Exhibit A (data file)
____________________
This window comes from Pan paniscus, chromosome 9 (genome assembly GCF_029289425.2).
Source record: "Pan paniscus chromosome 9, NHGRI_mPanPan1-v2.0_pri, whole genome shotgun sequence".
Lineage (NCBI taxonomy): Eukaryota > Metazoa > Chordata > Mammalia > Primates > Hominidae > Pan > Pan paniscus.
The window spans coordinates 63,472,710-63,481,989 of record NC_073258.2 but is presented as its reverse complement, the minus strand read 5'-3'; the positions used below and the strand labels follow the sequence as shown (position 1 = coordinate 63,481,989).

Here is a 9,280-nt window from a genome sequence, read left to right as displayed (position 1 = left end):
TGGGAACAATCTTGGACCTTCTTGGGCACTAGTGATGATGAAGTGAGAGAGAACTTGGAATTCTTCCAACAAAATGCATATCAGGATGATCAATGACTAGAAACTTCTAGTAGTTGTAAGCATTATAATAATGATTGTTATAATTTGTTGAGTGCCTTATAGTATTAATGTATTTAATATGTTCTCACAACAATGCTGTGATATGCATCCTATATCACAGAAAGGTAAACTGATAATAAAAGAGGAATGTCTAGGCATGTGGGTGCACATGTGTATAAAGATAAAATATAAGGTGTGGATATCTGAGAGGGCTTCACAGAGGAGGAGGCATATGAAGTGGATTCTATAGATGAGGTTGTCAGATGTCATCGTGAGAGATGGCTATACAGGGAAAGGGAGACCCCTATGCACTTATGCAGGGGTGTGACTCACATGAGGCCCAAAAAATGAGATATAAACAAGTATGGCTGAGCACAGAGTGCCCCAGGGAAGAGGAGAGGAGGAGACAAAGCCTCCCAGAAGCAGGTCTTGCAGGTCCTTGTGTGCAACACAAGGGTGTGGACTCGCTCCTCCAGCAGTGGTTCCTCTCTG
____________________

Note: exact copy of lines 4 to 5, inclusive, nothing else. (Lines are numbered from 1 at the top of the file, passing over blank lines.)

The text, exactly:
The window spans coordinates 63,472,710-63,481,989 of record NC_073258.2 but is presented as its reverse complement, the minus strand read 5'-3'; the positions used below and the strand labels follow the sequence as shown (position 1 = coordinate 63,481,989).

Here is a 9,280-nt window from a genome sequence, read left to right as displayed (position 1 = left end):